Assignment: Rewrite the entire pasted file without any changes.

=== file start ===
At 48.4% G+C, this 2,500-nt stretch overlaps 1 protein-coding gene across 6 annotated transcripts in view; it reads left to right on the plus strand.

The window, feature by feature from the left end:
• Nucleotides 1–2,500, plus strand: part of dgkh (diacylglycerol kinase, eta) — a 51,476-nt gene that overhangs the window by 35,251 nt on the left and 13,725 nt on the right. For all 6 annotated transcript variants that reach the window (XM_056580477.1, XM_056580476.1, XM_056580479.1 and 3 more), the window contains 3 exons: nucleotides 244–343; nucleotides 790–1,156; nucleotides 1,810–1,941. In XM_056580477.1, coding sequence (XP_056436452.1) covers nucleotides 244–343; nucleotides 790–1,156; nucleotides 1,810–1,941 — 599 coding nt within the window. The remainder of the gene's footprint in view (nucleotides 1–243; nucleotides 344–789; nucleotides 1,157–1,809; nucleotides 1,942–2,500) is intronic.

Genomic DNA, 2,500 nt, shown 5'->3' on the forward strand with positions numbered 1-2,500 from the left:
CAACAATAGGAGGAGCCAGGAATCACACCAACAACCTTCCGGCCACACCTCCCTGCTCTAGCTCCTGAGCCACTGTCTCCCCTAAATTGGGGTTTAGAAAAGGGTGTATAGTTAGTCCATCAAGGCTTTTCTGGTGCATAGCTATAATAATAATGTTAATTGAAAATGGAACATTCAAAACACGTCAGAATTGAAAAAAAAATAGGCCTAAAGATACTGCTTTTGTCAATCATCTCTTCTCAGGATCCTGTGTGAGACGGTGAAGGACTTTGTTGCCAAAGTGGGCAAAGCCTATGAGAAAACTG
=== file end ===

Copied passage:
At 48.4% G+C, this 2,500-nt stretch overlaps 1 protein-coding gene across 6 annotated transcripts in view; it reads left to right on the plus strand.

The window, feature by feature from the left end:
• Nucleotides 1–2,500, plus strand: part of dgkh (diacylglycerol kinase, eta) — a 51,476-nt gene that overhangs the window by 35,251 nt on the left and 13,725 nt on the right. For all 6 annotated transcript variants that reach the window (XM_056580477.1, XM_056580476.1, XM_056580479.1 and 3 more), the window contains 3 exons: nucleotides 244–343; nucleotides 790–1,156; nucleotides 1,810–1,941. In XM_056580477.1, coding sequence (XP_056436452.1) covers nucleotides 244–343; nucleotides 790–1,156; nucleotides 1,810–1,941 — 599 coding nt within the window. The remainder of the gene's footprint in view (nucleotides 1–243; nucleotides 344–789; nucleotides 1,157–1,809; nucleotides 1,942–2,500) is intronic.

Genomic DNA, 2,500 nt, shown 5'->3' on the forward strand with positions numbered 1-2,500 from the left:
CAACAATAGGAGGAGCCAGGAATCACACCAACAACCTTCCGGCCACACCTCCCTGCTCTAGCTCCTGAGCCACTGTCTCCCCTAAATTGGGGTTTAGAAAAGGGTGTATAGTTAGTCCATCAAGGCTTTTCTGGTGCATAGCTATAATAATAATGTTAATTGAAAATGGAACATTCAAAACACGTCAGAATTGAAAAAAAAATAGGCCTAAAGATACTGCTTTTGTCAATCATCTCTTCTCAGGATCCTGTGTGAGACGGTGAAGGACTTTGTTGCCAAAGTGGGCAAAGCCTATGAGAAAACTG